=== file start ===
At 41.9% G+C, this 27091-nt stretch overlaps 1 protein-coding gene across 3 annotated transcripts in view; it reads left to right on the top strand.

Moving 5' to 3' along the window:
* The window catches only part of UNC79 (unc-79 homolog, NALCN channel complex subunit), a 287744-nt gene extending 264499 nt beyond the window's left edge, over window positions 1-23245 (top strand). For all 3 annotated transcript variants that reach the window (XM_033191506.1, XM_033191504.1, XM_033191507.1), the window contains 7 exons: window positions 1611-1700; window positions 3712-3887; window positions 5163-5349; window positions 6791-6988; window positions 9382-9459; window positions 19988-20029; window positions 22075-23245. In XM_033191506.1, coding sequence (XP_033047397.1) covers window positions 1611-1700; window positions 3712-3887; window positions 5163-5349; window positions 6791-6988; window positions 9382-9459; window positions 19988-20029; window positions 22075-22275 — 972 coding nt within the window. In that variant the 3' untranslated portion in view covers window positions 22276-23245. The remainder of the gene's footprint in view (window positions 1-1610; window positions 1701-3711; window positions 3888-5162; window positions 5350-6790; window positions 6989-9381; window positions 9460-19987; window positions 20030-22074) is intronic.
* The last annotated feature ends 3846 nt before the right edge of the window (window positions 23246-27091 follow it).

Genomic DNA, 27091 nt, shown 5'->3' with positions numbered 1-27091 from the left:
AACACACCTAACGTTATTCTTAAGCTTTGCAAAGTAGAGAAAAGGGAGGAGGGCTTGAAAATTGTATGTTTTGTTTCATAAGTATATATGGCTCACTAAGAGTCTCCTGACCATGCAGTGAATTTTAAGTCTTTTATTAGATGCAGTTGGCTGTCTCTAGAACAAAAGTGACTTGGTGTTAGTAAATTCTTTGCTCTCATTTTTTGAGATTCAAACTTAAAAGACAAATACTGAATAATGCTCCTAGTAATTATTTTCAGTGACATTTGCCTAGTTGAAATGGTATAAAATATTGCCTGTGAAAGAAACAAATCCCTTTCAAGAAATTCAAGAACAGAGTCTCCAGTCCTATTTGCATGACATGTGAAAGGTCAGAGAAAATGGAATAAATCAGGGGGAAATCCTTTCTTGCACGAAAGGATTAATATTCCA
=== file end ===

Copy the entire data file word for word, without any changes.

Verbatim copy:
At 41.9% G+C, this 27091-nt stretch overlaps 1 protein-coding gene across 3 annotated transcripts in view; it reads left to right on the top strand.

Moving 5' to 3' along the window:
* The window catches only part of UNC79 (unc-79 homolog, NALCN channel complex subunit), a 287744-nt gene extending 264499 nt beyond the window's left edge, over window positions 1-23245 (top strand). For all 3 annotated transcript variants that reach the window (XM_033191506.1, XM_033191504.1, XM_033191507.1), the window contains 7 exons: window positions 1611-1700; window positions 3712-3887; window positions 5163-5349; window positions 6791-6988; window positions 9382-9459; window positions 19988-20029; window positions 22075-23245. In XM_033191506.1, coding sequence (XP_033047397.1) covers window positions 1611-1700; window positions 3712-3887; window positions 5163-5349; window positions 6791-6988; window positions 9382-9459; window positions 19988-20029; window positions 22075-22275 — 972 coding nt within the window. In that variant the 3' untranslated portion in view covers window positions 22276-23245. The remainder of the gene's footprint in view (window positions 1-1610; window positions 1701-3711; window positions 3888-5162; window positions 5350-6790; window positions 6989-9381; window positions 9460-19987; window positions 20030-22074) is intronic.
* The last annotated feature ends 3846 nt before the right edge of the window (window positions 23246-27091 follow it).

Genomic DNA, 27091 nt, shown 5'->3' with positions numbered 1-27091 from the left:
AACACACCTAACGTTATTCTTAAGCTTTGCAAAGTAGAGAAAAGGGAGGAGGGCTTGAAAATTGTATGTTTTGTTTCATAAGTATATATGGCTCACTAAGAGTCTCCTGACCATGCAGTGAATTTTAAGTCTTTTATTAGATGCAGTTGGCTGTCTCTAGAACAAAAGTGACTTGGTGTTAGTAAATTCTTTGCTCTCATTTTTTGAGATTCAAACTTAAAAGACAAATACTGAATAATGCTCCTAGTAATTATTTTCAGTGACATTTGCCTAGTTGAAATGGTATAAAATATTGCCTGTGAAAGAAACAAATCCCTTTCAAGAAATTCAAGAACAGAGTCTCCAGTCCTATTTGCATGACATGTGAAAGGTCAGAGAAAATGGAATAAATCAGGGGGAAATCCTTTCTTGCACGAAAGGATTAATATTCCA